The Interfaith Domestic Violence Coalition Calls on Congress to Support Crucial Domestic Violence Legislation

October is Domestic Violence Awareness Month. Pass it on.

By Susan Jersion, Director of Marketing and Communications

This morning the Interfaith Domestic Violence Coalition, convened by JWI, invited members of Congress and their staffs to a briefing on faith communities and the reauthorization of the Violence Against Women Act (VAWA). This signature, critical piece of legislation provides much of the federal funding for domestic violence prevention and education.  VAWA is up for reauthorization this year and despite the many gains made since the law first passed in 1981, supporters are concerned that critical services could be cut or lose federal funding all together.

Speakers at VAWA interfaith briefing. L-R: Sahar D. Sattarzadeh, Interfaith Community Against Domestic Violence; Rev. Dr. Susan Newman, All Souls Church; Loribeth Weinstein, Jewish Women International; Ambreen Ahmed, FAITH Social Services; Rev. Dr. Anne Marie Hunter, Safe Havens Interfaith Partnership Against Domestic Violence.

The moderator of the event, Rev. Dr. Anne Marie Hunter, spoke about what she called a “pre-VAWA world,” a world in which there were few shelters, limited services for victims, and no court advocates to help.  She said that there wasn’t even a language to describe this violence – people didn’t talk about domestic abuse, battered women, or “power and control”.  As a survivor of domestic violence herself, she felt completely alone when coming out of an abusive relationship in the late 1970s.  The world was silent; the systems didn’t exist to help her.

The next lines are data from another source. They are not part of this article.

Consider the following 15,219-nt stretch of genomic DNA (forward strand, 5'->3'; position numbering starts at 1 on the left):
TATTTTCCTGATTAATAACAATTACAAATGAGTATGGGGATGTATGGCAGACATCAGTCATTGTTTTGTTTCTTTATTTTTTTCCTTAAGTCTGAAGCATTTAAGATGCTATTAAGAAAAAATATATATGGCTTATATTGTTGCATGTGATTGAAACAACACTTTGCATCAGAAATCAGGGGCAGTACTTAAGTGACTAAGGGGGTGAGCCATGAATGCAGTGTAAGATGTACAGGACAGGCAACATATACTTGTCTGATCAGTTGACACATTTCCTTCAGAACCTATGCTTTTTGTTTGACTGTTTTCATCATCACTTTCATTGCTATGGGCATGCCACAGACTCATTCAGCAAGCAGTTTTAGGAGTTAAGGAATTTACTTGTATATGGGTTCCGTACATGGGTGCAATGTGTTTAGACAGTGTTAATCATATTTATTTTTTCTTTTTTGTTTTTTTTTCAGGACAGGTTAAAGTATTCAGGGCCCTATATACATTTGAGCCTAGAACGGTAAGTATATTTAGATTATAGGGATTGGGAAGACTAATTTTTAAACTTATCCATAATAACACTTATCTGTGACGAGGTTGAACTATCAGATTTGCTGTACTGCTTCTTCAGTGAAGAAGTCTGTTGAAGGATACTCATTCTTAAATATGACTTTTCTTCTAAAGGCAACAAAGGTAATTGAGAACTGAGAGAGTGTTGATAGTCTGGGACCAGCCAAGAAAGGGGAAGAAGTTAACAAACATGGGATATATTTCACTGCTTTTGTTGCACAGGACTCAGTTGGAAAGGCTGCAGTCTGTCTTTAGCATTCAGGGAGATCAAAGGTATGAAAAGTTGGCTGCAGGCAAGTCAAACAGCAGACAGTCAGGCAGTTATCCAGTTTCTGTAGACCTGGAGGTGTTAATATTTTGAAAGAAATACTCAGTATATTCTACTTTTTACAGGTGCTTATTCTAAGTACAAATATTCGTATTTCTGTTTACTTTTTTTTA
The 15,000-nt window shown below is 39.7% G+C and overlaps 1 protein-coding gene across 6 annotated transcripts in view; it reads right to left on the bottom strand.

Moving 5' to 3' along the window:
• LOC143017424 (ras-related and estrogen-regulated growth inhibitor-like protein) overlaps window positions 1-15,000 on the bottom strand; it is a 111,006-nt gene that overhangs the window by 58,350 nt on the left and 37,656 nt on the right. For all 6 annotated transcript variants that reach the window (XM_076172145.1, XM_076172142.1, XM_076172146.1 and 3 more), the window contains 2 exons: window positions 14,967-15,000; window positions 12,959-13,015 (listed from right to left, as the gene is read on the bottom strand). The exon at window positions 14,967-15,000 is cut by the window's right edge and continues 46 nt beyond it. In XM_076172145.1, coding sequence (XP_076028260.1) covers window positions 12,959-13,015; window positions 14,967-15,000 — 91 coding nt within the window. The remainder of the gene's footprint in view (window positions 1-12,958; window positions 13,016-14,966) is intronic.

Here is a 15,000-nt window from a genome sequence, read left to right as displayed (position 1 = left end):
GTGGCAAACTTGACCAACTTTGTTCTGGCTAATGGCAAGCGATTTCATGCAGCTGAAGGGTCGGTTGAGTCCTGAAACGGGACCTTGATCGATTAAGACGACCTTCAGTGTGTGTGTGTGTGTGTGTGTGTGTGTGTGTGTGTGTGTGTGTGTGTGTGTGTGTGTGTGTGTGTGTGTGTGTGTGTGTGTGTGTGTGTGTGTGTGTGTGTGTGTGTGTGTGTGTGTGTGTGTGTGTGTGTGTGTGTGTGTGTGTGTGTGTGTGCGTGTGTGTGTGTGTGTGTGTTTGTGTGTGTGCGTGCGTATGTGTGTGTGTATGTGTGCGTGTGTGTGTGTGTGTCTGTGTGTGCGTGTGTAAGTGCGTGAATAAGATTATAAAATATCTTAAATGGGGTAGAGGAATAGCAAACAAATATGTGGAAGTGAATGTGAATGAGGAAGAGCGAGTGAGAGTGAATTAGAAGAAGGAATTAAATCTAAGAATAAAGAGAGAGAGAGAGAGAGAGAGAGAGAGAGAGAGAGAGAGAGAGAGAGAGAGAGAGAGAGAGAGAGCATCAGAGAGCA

After this moving introduction by Rev. Hunter, speakers on the panel talked about the “post-VAWA world”. They highlighted the work of their faith-based organizations to bring services to victims, to educate their communities and to develop partnerships with social service agencies, police and the court system.  The speakers —Christian, Ba’hai, Muslim, Jewish —said that there is much more work to be done, but that VAWA funding and the resulting community partnerships have helped them create a different paradigm.  They highlighted the critical role that religious communities play in providing support, education, and training.

JWI’s executive director, Lori Weinstein, pointed out the challenges ahead in the VAWA reauthorization process and said that it is critically important, especially in this economic climate, for Members from both sides of the aisle to support full funding for the bill.  JWI will continue to work for the passage of this legislation and provide action alerts and updates so that we all can continue to be in touch with our members of Congress to advocate for support.


One response to “The Interfaith Domestic Violence Coalition Calls on Congress to Support Crucial Domestic Violence Legislation

  1. Pingback: What VAWA Means to Me |

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